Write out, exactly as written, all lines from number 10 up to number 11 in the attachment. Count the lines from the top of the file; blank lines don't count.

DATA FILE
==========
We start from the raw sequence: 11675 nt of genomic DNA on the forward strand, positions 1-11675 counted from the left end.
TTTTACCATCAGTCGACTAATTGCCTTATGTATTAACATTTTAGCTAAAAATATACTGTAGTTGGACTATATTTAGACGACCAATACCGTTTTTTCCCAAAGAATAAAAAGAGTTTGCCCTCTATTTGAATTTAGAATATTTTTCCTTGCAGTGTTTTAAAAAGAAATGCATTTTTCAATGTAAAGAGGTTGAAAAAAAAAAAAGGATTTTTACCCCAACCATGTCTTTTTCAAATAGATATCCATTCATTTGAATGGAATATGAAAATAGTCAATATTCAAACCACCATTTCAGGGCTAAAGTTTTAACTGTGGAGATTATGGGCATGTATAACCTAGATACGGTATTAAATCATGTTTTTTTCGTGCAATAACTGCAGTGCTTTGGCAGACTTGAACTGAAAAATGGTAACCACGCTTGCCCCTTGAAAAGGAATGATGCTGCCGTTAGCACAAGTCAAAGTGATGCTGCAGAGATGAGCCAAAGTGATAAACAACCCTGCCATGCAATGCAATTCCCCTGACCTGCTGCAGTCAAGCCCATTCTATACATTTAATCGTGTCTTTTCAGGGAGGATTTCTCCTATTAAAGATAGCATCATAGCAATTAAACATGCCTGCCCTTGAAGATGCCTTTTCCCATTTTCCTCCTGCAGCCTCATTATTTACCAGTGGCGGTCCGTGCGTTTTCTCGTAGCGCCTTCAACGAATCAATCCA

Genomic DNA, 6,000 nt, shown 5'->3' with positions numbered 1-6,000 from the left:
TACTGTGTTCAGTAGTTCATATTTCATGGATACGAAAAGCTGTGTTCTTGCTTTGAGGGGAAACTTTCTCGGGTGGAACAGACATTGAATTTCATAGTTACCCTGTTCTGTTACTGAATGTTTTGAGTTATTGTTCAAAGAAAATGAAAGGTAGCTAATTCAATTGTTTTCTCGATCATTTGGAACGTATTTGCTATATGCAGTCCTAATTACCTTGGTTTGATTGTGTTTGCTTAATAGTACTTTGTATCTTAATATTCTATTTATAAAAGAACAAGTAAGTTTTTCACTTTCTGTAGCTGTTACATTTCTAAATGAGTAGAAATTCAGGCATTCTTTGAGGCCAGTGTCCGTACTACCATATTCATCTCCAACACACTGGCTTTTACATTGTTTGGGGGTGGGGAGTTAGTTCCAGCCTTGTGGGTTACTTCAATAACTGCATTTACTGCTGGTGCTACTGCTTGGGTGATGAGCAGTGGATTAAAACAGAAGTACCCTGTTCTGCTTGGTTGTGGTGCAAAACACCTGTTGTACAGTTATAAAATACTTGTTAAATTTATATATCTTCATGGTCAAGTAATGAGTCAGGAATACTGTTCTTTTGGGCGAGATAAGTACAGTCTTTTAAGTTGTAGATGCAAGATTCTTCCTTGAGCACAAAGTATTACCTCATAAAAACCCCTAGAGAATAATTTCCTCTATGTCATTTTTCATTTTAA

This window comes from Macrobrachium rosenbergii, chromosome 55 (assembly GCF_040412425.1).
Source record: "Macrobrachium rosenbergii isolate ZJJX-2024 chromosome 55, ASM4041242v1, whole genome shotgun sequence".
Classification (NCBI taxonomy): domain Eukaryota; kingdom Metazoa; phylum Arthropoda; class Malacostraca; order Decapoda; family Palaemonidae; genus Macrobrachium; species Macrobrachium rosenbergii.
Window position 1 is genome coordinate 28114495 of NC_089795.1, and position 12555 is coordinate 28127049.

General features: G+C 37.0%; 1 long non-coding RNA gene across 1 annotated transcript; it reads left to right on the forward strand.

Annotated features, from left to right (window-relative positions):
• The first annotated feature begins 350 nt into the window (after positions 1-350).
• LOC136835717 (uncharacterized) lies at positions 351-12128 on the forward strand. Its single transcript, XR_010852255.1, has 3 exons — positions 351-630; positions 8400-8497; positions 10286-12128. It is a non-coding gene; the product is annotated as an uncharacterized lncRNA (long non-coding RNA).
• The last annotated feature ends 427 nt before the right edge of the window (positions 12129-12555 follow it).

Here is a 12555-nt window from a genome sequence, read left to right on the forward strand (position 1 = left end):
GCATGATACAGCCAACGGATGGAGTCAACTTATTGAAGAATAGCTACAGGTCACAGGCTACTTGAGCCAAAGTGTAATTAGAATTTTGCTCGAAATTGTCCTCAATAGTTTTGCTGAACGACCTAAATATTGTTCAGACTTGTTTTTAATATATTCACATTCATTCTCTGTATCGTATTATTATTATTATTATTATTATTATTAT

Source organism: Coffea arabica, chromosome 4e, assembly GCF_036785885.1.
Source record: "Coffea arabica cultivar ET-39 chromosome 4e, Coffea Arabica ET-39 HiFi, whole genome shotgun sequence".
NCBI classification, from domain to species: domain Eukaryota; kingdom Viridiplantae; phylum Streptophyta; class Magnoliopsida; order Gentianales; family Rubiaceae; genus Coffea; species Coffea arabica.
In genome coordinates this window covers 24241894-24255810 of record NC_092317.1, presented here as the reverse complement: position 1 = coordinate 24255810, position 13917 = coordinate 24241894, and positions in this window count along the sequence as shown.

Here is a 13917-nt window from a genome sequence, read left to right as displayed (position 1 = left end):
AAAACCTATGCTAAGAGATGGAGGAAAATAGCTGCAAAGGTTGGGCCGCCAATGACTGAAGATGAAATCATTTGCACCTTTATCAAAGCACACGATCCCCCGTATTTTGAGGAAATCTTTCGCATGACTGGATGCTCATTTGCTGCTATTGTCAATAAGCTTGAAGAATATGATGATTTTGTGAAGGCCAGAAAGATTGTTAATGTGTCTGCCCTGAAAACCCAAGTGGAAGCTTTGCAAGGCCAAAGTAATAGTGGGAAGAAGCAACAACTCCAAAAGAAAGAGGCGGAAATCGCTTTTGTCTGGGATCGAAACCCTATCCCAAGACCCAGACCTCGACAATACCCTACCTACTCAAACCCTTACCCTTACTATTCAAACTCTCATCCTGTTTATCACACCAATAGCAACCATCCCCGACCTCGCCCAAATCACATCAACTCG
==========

Annotated features, from left to right (window-relative positions):
• The first annotated feature begins 350 nt into the window (after positions 1-350).